|Publication number||US7170430 B2|
|Application number||US 10/266,632|
|Publication date||Jan 30, 2007|
|Filing date||Oct 9, 2002|
|Priority date||Mar 28, 2002|
|Also published as||CA2518428A1, US20030184452, WO2003083632A2, WO2003083632A3|
|Publication number||10266632, 266632, US 7170430 B2, US 7170430B2, US-B2-7170430, US7170430 B2, US7170430B2|
|Original Assignee||Michael Goodgoll|
|Export Citation||BiBTeX, EndNote, RefMan|
|Patent Citations (62), Non-Patent Citations (1), Referenced by (15), Classifications (11), Legal Events (4)|
|External Links: USPTO, USPTO Assignment, Espacenet|
This application claims the benefit of U.S. Provisional Application No. 60/367,724, filed Mar. 28, 2002, titled “System, Method, and Computer Program Product for Single-handed Data Entry,” which is incorporated herein by reference.
1. Field of the Invention
The invention described herein comprises a system, method, and computer program product for single-handed input of alphanumeric characters and associated commands on a variety of communication devices, including mobile phones, PDA's and computers, and the like.
2. Background Art
The advent of worldwide communication networks and mobile computing devices, such as phones, PDA's, wireless pagers, etc., has stimulated immense research into and development of new and more efficient means for fast, reliable text input. The continuing development of Short Message Services (SMS) and of even more complex MultiMedia Services (MMS) has made the issue of text input increacingly important. A successful, universally usable-method of text input is an essential requirement for the success of emerging technological advances in mobile computing.
To ensure the efficient operation of any new method of input, a number of important problems should be addressed, that are simultaneously required for its efficient operation. Morse code (single and double keyer methods) and touch-typing on QWERTY keyboards have been universally adopted and used successfully for generations. By examining some important parameters of text input shared by these methods, we can establish a conceptual framework within which to discuss the existing techniques.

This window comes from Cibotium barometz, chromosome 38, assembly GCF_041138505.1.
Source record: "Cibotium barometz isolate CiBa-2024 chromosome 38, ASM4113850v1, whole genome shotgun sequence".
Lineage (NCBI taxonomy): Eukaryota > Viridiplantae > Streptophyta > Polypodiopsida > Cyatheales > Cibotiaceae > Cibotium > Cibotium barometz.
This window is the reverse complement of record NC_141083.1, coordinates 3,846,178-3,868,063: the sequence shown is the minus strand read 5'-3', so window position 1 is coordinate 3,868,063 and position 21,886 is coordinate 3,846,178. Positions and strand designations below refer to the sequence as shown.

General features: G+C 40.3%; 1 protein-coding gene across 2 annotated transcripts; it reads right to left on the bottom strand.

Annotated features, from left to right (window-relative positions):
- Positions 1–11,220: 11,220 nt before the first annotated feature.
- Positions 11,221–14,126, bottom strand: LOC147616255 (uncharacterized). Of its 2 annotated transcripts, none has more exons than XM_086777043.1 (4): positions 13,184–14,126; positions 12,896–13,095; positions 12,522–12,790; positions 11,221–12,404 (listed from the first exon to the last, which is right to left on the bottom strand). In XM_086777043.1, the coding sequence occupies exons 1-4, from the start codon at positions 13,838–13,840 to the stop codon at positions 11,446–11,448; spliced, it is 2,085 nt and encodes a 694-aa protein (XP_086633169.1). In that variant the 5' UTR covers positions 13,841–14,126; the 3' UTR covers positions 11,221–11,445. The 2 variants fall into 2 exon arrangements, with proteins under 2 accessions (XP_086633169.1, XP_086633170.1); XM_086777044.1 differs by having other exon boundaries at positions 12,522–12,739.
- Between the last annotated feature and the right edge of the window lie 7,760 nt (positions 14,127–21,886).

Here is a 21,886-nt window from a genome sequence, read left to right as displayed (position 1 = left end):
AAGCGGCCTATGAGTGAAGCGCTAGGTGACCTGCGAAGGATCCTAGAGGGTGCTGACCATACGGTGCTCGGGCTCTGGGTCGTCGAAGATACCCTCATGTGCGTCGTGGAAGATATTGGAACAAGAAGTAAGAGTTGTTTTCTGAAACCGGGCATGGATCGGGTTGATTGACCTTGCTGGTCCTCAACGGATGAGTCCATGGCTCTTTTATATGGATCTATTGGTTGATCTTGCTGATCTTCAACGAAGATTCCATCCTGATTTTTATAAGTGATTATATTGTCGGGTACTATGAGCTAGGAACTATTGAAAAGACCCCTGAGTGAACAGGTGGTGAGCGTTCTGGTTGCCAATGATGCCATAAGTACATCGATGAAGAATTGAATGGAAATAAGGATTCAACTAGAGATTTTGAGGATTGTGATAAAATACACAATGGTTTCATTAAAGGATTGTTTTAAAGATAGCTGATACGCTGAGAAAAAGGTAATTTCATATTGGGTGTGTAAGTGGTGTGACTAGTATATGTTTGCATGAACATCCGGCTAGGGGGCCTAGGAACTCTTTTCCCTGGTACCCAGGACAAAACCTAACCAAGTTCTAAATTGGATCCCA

It appears that they hold in common the following features:
Universal: Both allow multiple languages to be accessed. Morse code quickly became a worldwide method of communication. The QWERTY layout and mechanism have been adopted throughout the world with minor differences dependent on the language used.
Ergonomic: Their use is related to normal coordinated movement involving simultaneously overlapping actions, which are both timed and sequential.
Automatic: They allow for automatic skill to develop that does not require conscious monitoring, and therefore places few cognitive demands on the user after the initial learning period.
Independent of Vision: For both systems, after skilled targeting or timing have developed, visual monitoring of the input and confirmation of output is not constantly required.
Efficient and Accurate: High speed of input with a low error rate is achieved by both methods.
Economical: The technology involved is inexpensive to produce and is available to a wide range of consumers.
Multi-functional: These systems allow the user to focus on parallel activities as attentional requirements are not overly demanding. Morse code is a particular case in point, since it requires only one hand and can be used in a variety of situations.
The features listed above provide the context in which to discuss text entry techniques. A number of alternative approaches have been developed in the search for successful methods of text input in mobile environments. Text entry using soft keyboards and reduced keyboards with fewer keys have been developed by a number of commercial enterprises. Input methods include sequential, coded entry as well as numerous variations of chord keyboards, where entry is by combinations of simultaneously activated keys. A close examination of the movement patterns required by these methods reveals an important ergonomic design flaw common to them all that underlies the difficulty their users experience